Compare any two graphics cards:
GeForce GT 430 1GB vs GeForce GTX 650
IntroThe GeForce GT 430 1GB features a clock speed of 700 MHz and a GDDR3 memory speed of 900 MHz. It also uses a 128-bit memory bus, and uses a 40 nm design. It features 96 SPUs, 16 Texture Address Units, and 4 Raster Operation Units.
Compare those specs to the GeForce GTX 650, which uses a 28 nm design. nVidia has clocked the core speed at 1058 MHz. The GDDR5 RAM works at a frequency of 1250 MHz on this card. It features 384 SPUs along with 32 Texture Address Units and 16 Rasterization Operator Units.
(No game benchmarks for this combination yet.)
Power Usage and Theoretical Benchmarks
Power Consumption (Max TDP)
As far as performance goes, the GeForce GTX 650 should in theory be a lot superior to the GeForce GT 430 1GB in general. (explain)
Texel RateThe GeForce GTX 650 is quite a bit (approximately 202%) faster with regards to texture filtering than the GeForce GT 430 1GB. (explain)
Pixel RateThe GeForce GTX 650 is much (approximately 505%) better at AA than the GeForce GT 430 1GB, and also able to handle higher resolutions while still performing well. (explain)
Please note that the above 'benchmarks' are all just theoretical - the results were calculated based on the card's specifications, and real-world performance may (and probably will) vary at least a bit.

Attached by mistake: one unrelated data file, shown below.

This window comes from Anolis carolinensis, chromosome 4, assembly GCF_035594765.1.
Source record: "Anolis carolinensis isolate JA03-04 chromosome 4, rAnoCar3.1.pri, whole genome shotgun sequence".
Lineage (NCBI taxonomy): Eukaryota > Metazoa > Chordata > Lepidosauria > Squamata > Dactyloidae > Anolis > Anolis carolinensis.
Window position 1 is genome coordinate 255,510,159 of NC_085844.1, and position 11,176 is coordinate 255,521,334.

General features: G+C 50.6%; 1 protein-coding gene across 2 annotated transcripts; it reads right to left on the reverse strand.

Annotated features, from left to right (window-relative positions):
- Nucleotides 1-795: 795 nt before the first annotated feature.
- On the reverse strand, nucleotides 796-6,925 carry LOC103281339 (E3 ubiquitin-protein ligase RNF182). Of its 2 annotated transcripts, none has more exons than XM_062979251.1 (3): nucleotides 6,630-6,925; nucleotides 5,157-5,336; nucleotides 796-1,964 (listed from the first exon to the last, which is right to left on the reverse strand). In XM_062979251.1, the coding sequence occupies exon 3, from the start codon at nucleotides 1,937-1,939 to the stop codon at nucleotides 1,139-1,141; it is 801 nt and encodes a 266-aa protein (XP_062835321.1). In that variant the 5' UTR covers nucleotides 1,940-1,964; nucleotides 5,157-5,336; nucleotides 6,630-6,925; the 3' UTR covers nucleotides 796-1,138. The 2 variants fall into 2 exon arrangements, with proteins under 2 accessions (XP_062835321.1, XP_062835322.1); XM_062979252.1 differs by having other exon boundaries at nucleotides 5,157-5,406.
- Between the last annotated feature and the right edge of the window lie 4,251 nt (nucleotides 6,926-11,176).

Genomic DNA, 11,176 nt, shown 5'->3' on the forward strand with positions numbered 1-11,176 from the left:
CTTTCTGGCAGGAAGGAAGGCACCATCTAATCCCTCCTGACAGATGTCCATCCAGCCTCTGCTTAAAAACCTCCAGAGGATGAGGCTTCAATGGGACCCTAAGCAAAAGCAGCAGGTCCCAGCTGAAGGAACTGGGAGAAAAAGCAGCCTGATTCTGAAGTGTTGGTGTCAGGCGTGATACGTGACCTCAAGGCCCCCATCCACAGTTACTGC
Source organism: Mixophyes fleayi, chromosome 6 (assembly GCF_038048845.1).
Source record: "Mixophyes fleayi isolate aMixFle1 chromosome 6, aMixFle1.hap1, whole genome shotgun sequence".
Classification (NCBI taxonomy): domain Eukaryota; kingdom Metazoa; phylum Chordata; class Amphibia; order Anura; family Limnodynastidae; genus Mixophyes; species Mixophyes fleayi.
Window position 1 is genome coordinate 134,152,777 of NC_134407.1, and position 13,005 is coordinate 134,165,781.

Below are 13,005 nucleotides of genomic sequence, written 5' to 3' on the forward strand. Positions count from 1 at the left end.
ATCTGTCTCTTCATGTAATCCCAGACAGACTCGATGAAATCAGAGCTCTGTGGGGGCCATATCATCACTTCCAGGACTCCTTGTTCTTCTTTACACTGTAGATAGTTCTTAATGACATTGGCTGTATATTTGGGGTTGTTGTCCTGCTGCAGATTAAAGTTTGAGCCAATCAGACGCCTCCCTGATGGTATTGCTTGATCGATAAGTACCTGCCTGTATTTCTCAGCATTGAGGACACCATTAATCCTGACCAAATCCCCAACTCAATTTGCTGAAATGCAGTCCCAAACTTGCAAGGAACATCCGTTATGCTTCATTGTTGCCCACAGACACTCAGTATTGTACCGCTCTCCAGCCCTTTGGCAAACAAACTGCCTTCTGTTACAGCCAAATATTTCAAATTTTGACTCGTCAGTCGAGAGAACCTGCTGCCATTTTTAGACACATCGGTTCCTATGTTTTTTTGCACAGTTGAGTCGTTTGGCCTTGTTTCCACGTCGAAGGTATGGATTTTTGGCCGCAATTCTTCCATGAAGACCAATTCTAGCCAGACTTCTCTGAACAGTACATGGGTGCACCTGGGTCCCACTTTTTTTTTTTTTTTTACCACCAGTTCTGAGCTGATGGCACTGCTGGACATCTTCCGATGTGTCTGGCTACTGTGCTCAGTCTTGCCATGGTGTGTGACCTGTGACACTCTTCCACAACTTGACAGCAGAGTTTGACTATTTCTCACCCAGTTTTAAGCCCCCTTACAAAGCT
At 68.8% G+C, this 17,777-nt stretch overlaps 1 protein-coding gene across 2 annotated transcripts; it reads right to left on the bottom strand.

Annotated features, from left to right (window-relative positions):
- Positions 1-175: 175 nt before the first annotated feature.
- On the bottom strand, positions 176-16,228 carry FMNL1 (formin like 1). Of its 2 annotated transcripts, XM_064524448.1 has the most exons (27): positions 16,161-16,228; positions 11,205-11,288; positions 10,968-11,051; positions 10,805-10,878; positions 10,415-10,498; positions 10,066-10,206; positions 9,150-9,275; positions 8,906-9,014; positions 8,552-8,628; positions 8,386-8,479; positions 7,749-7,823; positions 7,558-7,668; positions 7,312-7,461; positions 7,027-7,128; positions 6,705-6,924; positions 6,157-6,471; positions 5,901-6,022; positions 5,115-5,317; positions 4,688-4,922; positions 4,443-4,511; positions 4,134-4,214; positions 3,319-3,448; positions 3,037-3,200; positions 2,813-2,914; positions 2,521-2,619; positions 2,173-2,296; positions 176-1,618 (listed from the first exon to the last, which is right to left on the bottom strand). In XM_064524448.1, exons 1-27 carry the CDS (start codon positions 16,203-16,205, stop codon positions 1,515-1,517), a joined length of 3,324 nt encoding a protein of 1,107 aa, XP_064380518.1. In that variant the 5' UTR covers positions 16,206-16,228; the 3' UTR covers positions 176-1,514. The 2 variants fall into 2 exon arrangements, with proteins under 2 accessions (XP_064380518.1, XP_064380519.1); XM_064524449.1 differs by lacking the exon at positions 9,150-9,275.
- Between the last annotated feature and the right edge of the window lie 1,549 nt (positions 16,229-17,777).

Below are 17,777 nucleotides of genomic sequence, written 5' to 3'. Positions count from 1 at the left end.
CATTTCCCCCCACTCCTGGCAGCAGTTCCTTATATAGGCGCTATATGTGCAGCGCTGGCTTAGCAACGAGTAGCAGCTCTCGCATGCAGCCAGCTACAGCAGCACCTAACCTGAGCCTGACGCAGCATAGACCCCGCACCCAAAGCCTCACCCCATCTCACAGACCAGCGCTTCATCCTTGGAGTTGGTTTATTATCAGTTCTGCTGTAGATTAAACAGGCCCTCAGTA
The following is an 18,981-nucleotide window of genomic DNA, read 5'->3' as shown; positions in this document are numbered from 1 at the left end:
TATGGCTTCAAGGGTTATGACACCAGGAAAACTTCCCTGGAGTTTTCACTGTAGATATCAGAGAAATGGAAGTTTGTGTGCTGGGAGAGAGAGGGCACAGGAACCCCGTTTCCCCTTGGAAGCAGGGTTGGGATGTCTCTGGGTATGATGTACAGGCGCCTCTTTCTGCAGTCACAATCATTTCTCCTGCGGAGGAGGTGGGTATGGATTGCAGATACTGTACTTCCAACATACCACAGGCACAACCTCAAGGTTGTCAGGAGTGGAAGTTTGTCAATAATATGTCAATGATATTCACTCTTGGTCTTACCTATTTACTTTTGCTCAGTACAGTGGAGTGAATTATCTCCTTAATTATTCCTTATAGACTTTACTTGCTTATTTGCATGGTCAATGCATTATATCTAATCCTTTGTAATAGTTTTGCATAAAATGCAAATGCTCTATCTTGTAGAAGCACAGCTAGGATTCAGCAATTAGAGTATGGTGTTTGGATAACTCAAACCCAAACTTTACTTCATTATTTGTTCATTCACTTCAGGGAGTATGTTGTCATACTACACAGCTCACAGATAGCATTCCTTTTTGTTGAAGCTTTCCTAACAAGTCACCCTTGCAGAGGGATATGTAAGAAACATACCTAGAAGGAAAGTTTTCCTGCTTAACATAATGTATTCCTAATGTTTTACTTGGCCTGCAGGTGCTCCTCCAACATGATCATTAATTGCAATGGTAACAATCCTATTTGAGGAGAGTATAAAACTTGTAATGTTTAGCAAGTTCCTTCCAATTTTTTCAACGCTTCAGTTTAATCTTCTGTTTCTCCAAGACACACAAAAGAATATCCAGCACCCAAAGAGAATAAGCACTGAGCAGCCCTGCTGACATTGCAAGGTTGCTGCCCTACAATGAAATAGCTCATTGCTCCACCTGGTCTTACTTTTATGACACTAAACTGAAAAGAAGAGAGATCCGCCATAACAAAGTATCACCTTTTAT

Price ComparisonPlease note that the price comparisons are based on search keywords, and might not be the exact same card listed on this page. We have no control over the accuracy of their search results.
Memory Bandwidth: Bandwidth is the maximum amount of data (counted in MB per second) that can be moved across the external memory interface in a second. It is worked out by multiplying the card's interface width by its memory speed. In the case of DDR RAM, it should be multiplied by 2 once again. If it uses DDR5, multiply by 4 instead. The better the bandwidth is, the better the card will be in general. It especially helps with AA, High Dynamic Range and high resolutions.
Texel Rate: Texel rate is the maximum amount of texture map elements (texels) that can be processed per second. This figure is worked out by multiplying the total amount of texture units of the card by the core clock speed of the chip. The better the texel rate, the better the graphics card will be at handling texture filtering (anisotropic filtering - AF). It is measured in millions of texels per second.
Pixel Rate: Pixel rate is the most pixels the graphics card can possibly write to its local memory in a second - measured in millions of pixels per second. Pixel rate is worked out by multiplying the number of ROPs by the the card's clock speed. ROPs (Raster Operations Pipelines - sometimes also referred to as Render Output Units) are responsible for outputting the pixels (image) to the screen. The actual pixel output rate also depends on quite a few other factors, most notably the memory bandwidth - the lower the memory bandwidth is, the lower the ability to get to the maximum fill rate.